Local elections last Sunday in Mexico were the country's last round of voting before the presidential election next year, when Mexicans will choose between the Institutional Revolutionary Party, or PRI, which has ruled politics for 70 of the last 100 years, or an alternative group, like when voters between 2000 and 2012 supported the conservative-led National Action Party, or PAN, for the presidency.
The most hotly anticipated results were in the State of Mexico's, the birthplace of President Enrique Peña, and home to about 13 percent of Mexico's national electorate. Historically, the region has been a PRI stronghold, and official preliminary results indeed favored the PRI candidate, Alfredo del Mazo, who happens to be President Peña's cousin.
The candidate of the National Regeneration Movement (MORENA) came closely in second, handing another defeat to the leader of the party and three-time leftist presidential candidate Andrés Manuel López Obrador.
The results of the contests in other states were similarly disappointing for MORENA supporters, apparently losing to PAN's candidates both in Nayarit and Coahuila, the latest in a race still too close to call. In other words, things look good for Mexico's party of power, heading into next year's presidential race.
There has also been controversy surrounding some of the voting. Writing for the website of El Mañanero Diario, journalist and politician Beatriz Pagés tried to summarize the events on Voting Day:
Todos se declararon absurdamente triunfadores al mismo tiempo y a la misma hora en Nayarit, Coahuila y en el Estado de México provocando confusión, desconfianza en el proceso y en las instituciones electorales.
Pocos países han hecho tantas reformas, como éste [México], para dar legalidad y certidumbre a los comicios y sin embargo, a la manera de un democracia bananera y primitiva, los partidos se dedicaron, más que nunca, a recibir dinero ilegal, a calumniar al adversario, a comprar simpatías y a violar la ley, hasta en los más mínimos detalles.
Everyone absurdly declared themselves victors at the same time and hour in Nayarit, Coahuila, and the State of Mexico, causing confusion and distrust in the process and in the electoral institutions.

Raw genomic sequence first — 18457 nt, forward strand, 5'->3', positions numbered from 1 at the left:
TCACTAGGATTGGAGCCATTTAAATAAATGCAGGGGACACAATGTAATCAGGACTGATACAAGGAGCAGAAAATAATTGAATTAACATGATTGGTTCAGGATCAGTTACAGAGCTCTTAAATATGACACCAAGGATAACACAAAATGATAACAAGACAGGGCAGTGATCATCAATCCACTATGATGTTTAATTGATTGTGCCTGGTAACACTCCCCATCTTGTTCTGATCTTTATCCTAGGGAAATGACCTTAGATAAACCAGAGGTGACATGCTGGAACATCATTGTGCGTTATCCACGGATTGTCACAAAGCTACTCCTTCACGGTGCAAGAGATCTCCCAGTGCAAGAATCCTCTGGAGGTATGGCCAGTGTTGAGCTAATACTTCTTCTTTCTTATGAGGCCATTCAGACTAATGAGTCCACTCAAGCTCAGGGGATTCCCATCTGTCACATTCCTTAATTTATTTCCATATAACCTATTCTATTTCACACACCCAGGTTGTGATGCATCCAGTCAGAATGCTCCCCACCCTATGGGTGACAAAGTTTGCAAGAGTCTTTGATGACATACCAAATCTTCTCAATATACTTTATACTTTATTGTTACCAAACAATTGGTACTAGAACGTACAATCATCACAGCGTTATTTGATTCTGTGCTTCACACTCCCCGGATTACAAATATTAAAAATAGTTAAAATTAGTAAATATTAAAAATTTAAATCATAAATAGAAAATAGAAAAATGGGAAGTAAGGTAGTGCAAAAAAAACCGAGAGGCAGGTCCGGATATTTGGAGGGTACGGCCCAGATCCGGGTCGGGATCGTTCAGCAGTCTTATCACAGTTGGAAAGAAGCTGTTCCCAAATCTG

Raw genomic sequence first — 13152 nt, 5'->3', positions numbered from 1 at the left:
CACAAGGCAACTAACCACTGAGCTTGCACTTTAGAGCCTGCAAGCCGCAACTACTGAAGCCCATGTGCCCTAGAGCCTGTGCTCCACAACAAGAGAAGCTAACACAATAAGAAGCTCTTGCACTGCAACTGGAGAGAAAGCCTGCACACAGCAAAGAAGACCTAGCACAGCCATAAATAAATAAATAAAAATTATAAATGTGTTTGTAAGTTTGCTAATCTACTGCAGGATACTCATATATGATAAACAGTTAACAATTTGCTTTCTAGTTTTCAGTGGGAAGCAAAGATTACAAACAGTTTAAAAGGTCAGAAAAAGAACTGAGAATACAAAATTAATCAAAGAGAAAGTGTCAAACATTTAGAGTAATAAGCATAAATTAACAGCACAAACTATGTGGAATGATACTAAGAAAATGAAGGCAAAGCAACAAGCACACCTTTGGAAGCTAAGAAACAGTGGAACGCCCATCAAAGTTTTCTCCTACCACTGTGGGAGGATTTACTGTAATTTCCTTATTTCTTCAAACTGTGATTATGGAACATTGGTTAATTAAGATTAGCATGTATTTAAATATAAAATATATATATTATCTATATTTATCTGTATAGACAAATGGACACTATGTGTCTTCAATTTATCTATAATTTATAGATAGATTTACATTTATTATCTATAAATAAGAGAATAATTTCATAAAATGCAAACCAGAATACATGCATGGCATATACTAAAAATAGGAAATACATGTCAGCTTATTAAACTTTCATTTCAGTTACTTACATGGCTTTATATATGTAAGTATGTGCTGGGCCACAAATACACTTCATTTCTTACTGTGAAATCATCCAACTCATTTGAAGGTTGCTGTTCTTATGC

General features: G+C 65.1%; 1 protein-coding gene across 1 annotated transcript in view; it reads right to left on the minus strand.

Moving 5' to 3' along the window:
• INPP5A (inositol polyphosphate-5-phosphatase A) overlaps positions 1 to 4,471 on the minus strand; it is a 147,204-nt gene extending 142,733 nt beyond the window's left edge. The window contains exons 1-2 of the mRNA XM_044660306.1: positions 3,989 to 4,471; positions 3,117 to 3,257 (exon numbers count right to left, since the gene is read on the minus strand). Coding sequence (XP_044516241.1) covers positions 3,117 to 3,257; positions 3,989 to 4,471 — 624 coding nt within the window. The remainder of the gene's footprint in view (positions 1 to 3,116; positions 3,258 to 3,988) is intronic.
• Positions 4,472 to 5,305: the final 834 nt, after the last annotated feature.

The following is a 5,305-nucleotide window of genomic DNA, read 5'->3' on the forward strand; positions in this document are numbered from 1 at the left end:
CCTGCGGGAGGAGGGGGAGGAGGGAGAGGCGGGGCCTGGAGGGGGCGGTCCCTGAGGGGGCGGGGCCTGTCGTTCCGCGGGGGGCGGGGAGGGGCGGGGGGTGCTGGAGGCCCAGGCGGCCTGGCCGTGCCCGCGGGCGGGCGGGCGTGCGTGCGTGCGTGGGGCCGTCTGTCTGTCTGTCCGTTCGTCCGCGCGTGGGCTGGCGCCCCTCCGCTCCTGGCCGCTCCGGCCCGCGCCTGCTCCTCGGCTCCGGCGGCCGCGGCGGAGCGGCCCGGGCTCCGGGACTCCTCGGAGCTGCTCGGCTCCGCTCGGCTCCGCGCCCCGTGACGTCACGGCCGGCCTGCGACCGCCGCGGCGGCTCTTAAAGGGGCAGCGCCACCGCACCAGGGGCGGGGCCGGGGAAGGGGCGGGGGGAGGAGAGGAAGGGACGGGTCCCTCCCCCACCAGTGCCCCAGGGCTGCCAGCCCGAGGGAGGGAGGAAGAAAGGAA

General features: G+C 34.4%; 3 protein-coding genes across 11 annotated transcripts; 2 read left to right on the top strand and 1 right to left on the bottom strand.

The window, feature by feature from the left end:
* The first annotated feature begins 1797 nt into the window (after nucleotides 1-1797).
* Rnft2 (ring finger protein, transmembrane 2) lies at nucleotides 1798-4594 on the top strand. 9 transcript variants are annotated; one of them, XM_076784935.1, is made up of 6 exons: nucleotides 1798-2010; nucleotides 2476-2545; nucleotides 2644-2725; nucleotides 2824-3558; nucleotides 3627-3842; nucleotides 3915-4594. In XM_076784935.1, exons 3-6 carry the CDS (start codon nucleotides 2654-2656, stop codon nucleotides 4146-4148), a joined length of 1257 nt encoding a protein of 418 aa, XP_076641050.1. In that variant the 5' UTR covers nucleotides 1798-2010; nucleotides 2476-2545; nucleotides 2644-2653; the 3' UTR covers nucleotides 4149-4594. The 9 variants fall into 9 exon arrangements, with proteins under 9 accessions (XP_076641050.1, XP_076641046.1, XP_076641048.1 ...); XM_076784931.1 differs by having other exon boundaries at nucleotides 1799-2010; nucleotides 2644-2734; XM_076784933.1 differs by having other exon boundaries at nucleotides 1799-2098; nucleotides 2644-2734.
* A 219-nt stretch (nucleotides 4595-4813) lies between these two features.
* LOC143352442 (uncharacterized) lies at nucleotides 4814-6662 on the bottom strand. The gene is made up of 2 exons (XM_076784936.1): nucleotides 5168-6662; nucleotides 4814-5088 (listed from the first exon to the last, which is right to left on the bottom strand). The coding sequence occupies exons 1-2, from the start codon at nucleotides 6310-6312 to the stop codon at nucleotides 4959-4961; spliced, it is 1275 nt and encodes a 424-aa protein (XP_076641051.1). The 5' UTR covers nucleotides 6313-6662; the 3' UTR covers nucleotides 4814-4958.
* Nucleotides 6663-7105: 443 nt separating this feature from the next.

Few countries have made so many reforms, such as this one [Mexico], to give legality and certainty to the elections, and yet, in the manner of a banana republic and primitive democracy, parties have more than ever dedicated themselves to accepting illegal money, slandering their opponents, buying sympathy, and breaking the law — even in the smallest ways.
Prior to Election Day, nearly all the political parties fielding candidates in a race exchanged accusations and recriminations: from allegations against the National Regeneration Movement of illicit campaign fundraising to charges that the PRI bought votes. Discussing the problem in the State of Mexico, philanthropist and anti-corruption activist Claudio X. González tweeted:
No sé quién ganará elección Edomex; si sé que, en una democracia real, dicha elección sería anulada por irregularidades cometidas por todos.
— Claudio X. González (@ClaudioXGG) 1 de junio de 2017
I don’t know who will win the State of Mexico election; I do know that, in a real democracy, that election would be annulled by irregularities committed by all.
On the triumph of PRI's Del Mazo in the State of Mexico, Twitter user Rodolfo Aceves commented:
El problema del triunfo con 33% de los votos de #DelMazo es que le da una pobre legitimidad. Tendrá que gobernar con la oposición.
— Rodolfo Aceves (@racevesj) 5 de junio de 2017
The problem with the victory of #DelMazo with 33 percent of the votes is that it gives him a poor legitimacy. You will have to rule with the opposition.
Twitter user Zay L. Yañez was one of many people who referred to the illegal practice of “buying votes,” for which PRI is most notorious:
96 años de gobiernos priistas en EdoMex?
Compra de votos
Rebase de gastos de campaña Anulación de casillas#FraudeElectoral
— Zay L. Yañezz ❤ (@ZaySom) 5 de junio de 2017
96 years of PRI administrations in the State of Mexico?
Exceeding campaign spending
Cancellation of voting booths
On this same subject, another Twitter user pointed out that there are people who sell their votes because they are in great need:
Yo no juzgaría a quien por hambre y necesidad decide vender su voto. También son víctimas de un sistema que hace mucho los abandonó.
— [adrián] (@fobiadicto) 5 de junio de 2017
I wouldn’t judge anyone who, out of hunger and need, decides to sell their vote. They are also victims of a system that long ago abandoned them.
For his part, Iván Viñas shared the following note about the result in Nayarit, a state located in northwest Mexico:
Oigan, oigan, sé que nunca nadie piensa Nayarit. Pero ahí si perdió por primera vez el PRI.
— Iván Viñas (@otroBDP) June 6, 2017
Hey, listen, I know that nobody ever thinks of Nayarit. But the PRI lost there for the first time.
It should be noted that the comment is imprecise, since between 1999 and 2005, Nayarit was governed by a person who emerged from the ranks of the opposition and not the PRI.
Regarding the setback suffered by MORENA led by Andrés Manuel López Obrador (also known as AMLO), user Wonder Wolfman commented:
La culpa de la derrota de MORENA es de AMLO
Dividió el voto
Insultó a sus posibles aliados
Mal manejo de medios
— Wonder Wolfman (@darkzent) June 5, 2017
The fault of the defeat of MORENA is AMLO
He divided the vote
He insulted his possible allies
Mismanagement of media
— ARTICLE 19 MX-CA (@article19mex) June 5, 2017
#ATTENTION: the website Break the Fear documented 16 attacks against the press during #2017Elections: 12 in the State of Mexico and 4 in Coahuila.